Rubus niveus may be invasive and overrun native species. It forms dense, impenetrable, thorny thickets which may take over forest, shrubland, and areas of open vegetation. It is said to be "one of the worst weeds threatening the Galapagos National Park" (Rentería et al. 2006). It also affects agricultural land, causing serious economic problems for farmers.
The fruits of Rubus niveus are consumed by birds, rodents, and humans (PIER, 1999) and tortoises. The plant is cultivated throughout the world for its heavy production of sweet fruit (Morton, 1987; Plants For a Future, 2004), which is composed of approximately 7.8% sugar, 0.13% protein, and 0.77% ash (Plants For a Future, 2004). Humans eat the fruits fresh and make them into jams, wine, and candies (PCARRD, 1996). Additionally, the fruit may be used to create a purple to dull blue dye (Plants For a Future, 2004).
Fresh root tips of the species are used to cure excessive bleeding during menses in Chhota Bhangal of Western Himalaya (Uniyal et al., 2006).
Before known to be a problem, the species was planted to make living fences in the agricultural zones in Galapagos.
Two distinct forms are found in Hawai'i, a white stemmed and red stemmed morph which is present in Maui. This morph has light pink petals and dark red to purple stems (Starr et al. 2003).
R. niveus may be preyed upon by the 2-spotted mite Tetranychus bimaculatus and the green stink bug Nezara viridula, as well as be infected with Anthracnose, Elsinoe veneta, at the end of the fruiting season (Morton, 1987). It is also susceptible to the Aphis rubicola- trasmitted raspberry leaf curl luteovirus, which is identified by leaf curling and stunting and small, crumbly fruits (Brunt et al. 1996).
Native range: Rubus niveus is native to India, Sri Lanka, and Afghanistan to southeastern Asia (China, Laos, Malaysia, Myanmar, Nepal, Bhutan, Vietnam, Thailand), Indonesia, and the Phillipines (USDA, ARS, 2007; PIER, 1999).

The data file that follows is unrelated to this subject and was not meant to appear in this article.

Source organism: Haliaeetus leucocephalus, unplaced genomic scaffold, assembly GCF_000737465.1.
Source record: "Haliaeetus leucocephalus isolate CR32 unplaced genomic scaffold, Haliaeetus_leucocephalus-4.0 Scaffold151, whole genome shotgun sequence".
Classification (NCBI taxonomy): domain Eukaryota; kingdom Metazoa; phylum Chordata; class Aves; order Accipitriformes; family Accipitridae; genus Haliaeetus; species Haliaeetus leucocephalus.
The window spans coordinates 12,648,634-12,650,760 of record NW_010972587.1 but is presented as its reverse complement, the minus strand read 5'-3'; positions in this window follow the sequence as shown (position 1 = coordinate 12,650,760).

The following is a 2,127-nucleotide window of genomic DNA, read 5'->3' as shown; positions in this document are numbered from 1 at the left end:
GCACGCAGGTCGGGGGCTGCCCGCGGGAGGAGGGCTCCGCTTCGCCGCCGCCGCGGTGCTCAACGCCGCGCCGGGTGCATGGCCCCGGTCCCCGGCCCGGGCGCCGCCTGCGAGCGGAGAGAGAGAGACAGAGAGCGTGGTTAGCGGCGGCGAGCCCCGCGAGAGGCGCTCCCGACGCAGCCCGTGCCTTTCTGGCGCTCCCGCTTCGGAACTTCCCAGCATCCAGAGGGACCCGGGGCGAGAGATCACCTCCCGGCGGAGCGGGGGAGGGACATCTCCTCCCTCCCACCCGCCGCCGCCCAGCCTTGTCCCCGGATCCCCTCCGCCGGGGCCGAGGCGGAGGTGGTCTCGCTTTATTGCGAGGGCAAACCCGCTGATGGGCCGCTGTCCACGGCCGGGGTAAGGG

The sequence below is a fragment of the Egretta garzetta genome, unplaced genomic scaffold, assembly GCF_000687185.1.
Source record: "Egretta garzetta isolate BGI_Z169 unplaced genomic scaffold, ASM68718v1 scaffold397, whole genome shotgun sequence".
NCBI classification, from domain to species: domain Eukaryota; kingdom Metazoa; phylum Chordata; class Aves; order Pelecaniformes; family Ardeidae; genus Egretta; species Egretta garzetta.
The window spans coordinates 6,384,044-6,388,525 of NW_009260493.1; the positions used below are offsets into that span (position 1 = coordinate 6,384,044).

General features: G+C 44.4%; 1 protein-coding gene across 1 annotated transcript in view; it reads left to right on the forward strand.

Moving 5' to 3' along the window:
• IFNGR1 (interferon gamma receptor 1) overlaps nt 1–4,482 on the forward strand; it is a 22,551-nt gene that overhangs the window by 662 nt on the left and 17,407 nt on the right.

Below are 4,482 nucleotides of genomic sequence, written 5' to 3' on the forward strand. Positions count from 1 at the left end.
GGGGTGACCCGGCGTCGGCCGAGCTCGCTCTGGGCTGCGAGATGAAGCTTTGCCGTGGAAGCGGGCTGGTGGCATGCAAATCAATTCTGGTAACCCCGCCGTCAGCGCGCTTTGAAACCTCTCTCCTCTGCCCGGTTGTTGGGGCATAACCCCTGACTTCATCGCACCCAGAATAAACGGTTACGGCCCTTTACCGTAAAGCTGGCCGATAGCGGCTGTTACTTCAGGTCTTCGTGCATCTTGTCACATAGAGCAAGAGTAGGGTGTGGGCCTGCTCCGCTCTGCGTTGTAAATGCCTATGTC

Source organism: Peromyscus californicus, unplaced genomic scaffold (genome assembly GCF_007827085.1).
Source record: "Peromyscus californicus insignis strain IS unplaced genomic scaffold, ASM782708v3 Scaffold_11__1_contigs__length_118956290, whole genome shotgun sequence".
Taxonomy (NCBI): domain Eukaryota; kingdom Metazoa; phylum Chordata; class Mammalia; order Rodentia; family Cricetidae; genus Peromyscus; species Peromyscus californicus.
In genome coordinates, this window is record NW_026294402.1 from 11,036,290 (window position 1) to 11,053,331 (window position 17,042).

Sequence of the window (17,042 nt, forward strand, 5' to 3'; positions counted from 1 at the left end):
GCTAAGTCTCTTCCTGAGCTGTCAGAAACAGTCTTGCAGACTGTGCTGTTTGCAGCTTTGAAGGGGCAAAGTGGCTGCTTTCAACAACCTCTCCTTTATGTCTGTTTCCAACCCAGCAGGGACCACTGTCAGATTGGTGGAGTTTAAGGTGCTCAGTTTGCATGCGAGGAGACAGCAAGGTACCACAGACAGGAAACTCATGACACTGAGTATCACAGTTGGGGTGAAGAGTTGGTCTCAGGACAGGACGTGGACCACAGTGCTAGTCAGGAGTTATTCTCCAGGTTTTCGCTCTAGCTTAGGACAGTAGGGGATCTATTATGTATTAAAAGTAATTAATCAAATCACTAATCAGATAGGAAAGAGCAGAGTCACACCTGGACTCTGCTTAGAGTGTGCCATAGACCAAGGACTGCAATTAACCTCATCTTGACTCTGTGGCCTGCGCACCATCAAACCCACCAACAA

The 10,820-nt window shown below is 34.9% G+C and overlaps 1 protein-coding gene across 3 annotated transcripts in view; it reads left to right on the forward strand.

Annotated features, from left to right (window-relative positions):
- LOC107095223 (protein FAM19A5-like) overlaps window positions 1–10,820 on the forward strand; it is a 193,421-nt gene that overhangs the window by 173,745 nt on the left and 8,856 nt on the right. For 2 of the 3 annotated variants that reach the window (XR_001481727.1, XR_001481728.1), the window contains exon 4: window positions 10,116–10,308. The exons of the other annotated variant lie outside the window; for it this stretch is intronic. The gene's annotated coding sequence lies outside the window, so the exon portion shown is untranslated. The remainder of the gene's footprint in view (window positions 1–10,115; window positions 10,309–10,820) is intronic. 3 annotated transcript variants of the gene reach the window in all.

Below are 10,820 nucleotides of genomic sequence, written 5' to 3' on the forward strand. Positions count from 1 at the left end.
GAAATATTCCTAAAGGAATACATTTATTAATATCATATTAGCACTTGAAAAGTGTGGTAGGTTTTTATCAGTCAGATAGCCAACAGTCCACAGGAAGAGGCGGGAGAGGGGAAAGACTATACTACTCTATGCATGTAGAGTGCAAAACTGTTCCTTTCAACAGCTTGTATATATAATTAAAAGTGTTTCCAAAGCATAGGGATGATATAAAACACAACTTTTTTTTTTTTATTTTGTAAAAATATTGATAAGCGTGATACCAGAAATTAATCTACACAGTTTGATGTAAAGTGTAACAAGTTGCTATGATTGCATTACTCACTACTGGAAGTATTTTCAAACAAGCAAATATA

Known introduced range: R. niveus is found in south-eastern Africa, southern North America through Northern South America and Galapagos, and areas of Australasia including Tasmania and the Hawai'ian Islands.
Introduction pathways to new locations
Nursery trade: Introduced into new regions because of the edibility of its fruit. >>more on the spread of R. niveus via the nursery trade.
Local dispersal methods
Consumption/excretion: Humans, birds, and other organisms consume the fruit and excrete its seeds in other areas. Rubus species are known to be spread by fruit eating birds and mammals. It is likely that R. niveus is spread by animals as well (Starr et al. 2003). R. niveus in Galapagos can be dispersed long distances (up to 100m according to Buddenhagen and Jewell, 2006) by birds, rodents and feral animals (Guerrero, 2002; Landazuri, 2002; Buddenhagen and Jewell, 2006; Soria, 2006).
Garden escape/garden waste:
Intentional release: Introduced into new regions because of the edibility of its fruit (Rentería et al. 2006).
Mechanical: Mechanical control of Rubus niveus is difficult because the entire plant must be thoroughly removed to prevent regeneration. This is typically only successful when the plants are still small seedlings. The cutting back of plants may also be used as an initial step to chemical control (Starr et al. 2003).
Chemical: Motooka et al. (2003) found triclopyr ester in a crop oil carrier (either as drizzle applications at 1 lb./acre or as very low volume basal bark applications at a 15% concentration) to be successful in the management of R. niveus. They note that the species is supposedly resistant to triclopyr ester when water is the carrier. Applications at 1% concentration of a herbicide containing picloram and 2,4, D (commercial name Truper 101) are suggested by the Charles Darwin Foundation for the Galapagos Islands (Fundación Charles Darwin y Dirección del Parque Nacional Galapagos 2009).